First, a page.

Liposuction is designed for patients who desire to have small-to-moderate areas of fat reduced. The location of fat is one determining factor in whether a person is a good liposuction candidate. For example, many people tend to have excess fat around their abdomen. If the fat is intra-abdominal fat (fatty tissue around the internal organs), it is not treatable with lipoplasty. However, fat that is under the skin but on top of the abdominal muscles can be successfully removed with liposuction. In general, fat that is concentrated in a bulge is easier to suction out than fat that is spread over a large area of the body. Patients who have discrete areas of unwanted fat in the tummy, waist, back, thighs and buttocks are usually good candidates.

Does Weight Matter?

Being moderately overweight (if you are otherwise physically fit and in good health) does not preclude you from being a candidate for liposuction since the risk of significant complications only rises substantially if you are obese. However, your results will generally be less noticeable than in patients who are close to their ideal body weight. For example, if you are 20 pounds overweight, liposuction that removes a couple of pounds of fat probably won’t make you lose a dress size. It may simply smooth out a bulge or two and make your existing clothes fit better.

It’s important to have a stable body weight before pursuing lipoplasty. Patients of any body size who go on to gain a substantial amount of weight will not maintain the effects of their liposuction surgery. This includes weight gain and changes in body shape associated with pregnancy. Repeated cycles of weight gain and weight loss (such as from yo-yo dieting) can have an unwanted impact on the outcome of liposuction as well. If you plan to lose more weight, it’s a good idea to delay lipo surgery until you have reached your goal weight.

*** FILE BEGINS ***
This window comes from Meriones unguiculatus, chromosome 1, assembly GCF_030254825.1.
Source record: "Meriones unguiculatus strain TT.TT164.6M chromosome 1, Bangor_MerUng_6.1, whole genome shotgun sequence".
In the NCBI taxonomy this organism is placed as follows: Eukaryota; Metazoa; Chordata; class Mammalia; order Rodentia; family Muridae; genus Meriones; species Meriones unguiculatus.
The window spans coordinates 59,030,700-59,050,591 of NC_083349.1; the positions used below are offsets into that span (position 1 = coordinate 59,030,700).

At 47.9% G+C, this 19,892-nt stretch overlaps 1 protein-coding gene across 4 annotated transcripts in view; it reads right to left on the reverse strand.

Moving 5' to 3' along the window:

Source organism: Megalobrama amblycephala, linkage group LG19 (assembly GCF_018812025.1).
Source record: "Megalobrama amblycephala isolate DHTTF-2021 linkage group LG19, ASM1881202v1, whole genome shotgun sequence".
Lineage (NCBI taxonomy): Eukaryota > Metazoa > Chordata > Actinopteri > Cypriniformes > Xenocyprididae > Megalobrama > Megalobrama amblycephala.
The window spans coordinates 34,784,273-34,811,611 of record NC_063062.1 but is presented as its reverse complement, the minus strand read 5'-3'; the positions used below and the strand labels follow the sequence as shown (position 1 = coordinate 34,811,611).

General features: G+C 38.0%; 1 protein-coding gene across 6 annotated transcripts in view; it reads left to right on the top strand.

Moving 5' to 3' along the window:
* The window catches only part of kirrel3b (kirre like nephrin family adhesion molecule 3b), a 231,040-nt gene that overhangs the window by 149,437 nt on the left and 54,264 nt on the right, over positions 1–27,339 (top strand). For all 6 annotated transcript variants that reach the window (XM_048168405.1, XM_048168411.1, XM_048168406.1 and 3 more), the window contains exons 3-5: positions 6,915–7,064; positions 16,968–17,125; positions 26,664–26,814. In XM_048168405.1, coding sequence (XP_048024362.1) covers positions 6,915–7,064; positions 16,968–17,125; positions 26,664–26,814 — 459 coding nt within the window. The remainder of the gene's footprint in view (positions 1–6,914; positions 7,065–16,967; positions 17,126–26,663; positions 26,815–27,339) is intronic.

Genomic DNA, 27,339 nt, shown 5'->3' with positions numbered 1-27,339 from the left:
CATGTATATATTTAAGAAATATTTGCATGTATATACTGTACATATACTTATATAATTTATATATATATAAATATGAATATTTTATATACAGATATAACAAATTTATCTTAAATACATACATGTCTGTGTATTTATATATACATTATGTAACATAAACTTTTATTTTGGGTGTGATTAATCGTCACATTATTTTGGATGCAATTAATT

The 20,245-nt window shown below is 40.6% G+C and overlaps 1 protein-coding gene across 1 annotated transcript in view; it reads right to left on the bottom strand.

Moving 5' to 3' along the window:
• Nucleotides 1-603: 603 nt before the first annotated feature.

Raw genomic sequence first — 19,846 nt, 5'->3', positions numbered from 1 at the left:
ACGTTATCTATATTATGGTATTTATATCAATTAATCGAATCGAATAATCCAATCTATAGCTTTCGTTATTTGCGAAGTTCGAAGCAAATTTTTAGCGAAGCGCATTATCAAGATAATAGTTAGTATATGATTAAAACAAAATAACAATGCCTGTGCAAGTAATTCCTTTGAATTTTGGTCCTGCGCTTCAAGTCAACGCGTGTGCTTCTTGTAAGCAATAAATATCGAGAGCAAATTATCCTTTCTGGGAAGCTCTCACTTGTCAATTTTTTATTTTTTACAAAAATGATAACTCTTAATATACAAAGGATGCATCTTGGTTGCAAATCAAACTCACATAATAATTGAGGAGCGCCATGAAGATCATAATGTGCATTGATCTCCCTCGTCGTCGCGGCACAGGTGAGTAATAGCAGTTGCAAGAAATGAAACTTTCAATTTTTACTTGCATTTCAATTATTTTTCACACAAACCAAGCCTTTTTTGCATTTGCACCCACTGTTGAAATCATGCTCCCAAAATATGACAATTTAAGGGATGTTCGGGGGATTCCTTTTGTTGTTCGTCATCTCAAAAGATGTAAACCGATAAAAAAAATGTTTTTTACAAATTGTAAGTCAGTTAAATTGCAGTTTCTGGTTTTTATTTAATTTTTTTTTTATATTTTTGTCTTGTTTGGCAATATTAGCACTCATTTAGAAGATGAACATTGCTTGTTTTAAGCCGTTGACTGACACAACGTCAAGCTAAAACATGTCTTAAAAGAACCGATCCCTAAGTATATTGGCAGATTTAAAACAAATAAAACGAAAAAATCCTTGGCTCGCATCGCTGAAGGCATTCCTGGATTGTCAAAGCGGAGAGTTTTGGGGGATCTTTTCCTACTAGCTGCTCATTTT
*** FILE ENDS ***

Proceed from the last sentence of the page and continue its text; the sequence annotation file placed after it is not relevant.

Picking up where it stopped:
Realistic Expectations are Crucial

Only patients who have a realistic attitude regarding what lipoplasty can and can’t do are good liposuction candidates. Although this surgery is very popular, many patients end up disappointed with their outcome. This is usually because they do not fully understand the limitations of the procedure. The most common complaints are that the amount of fat removed was insufficient and that their skin does not look smooth enough after the procedure. Ironically, removing too much fat at a time (especially when using a large cannula) often contributes to skin irregularity. Taking out less fat with a smaller cannula may offer more even results — although there will be less reduction in inches. These are some trade-offs patients should be aware of when deciding what areas they want treated and how much fat to have removed with liposuction.

Age and Sex

Both men and women can be good liposuction candidates as long as they fit the other criteria for the procedure. There is no upper age limit on this procedure as long as a patient is in good health and not taking medications that might complicate surgery. However, since skin elasticity and tone tends to degrade with age, older patients often have less optimal results. This can include skin dimpling and other problems with uneven contours. Each patient is evaluated on a case-by-case basis to see if their skin is in good enough condition to respond well after liposuction.

Who Should Not Have Liposuction?

  • Individuals who want to use liposuction as a substitute for weight loss
  • Smokers
  • People with poor skin elasticity
  • Patients with medical conditions that could cause surgical
  • complications or poor wound healing

  • Those taking medications that could cause excessive bleeding or drugs that could interact with Lidocaine (the local anesthetic used in liposuction)
  • Anyone who has unrealistic expectations regarding the typical results of the procedure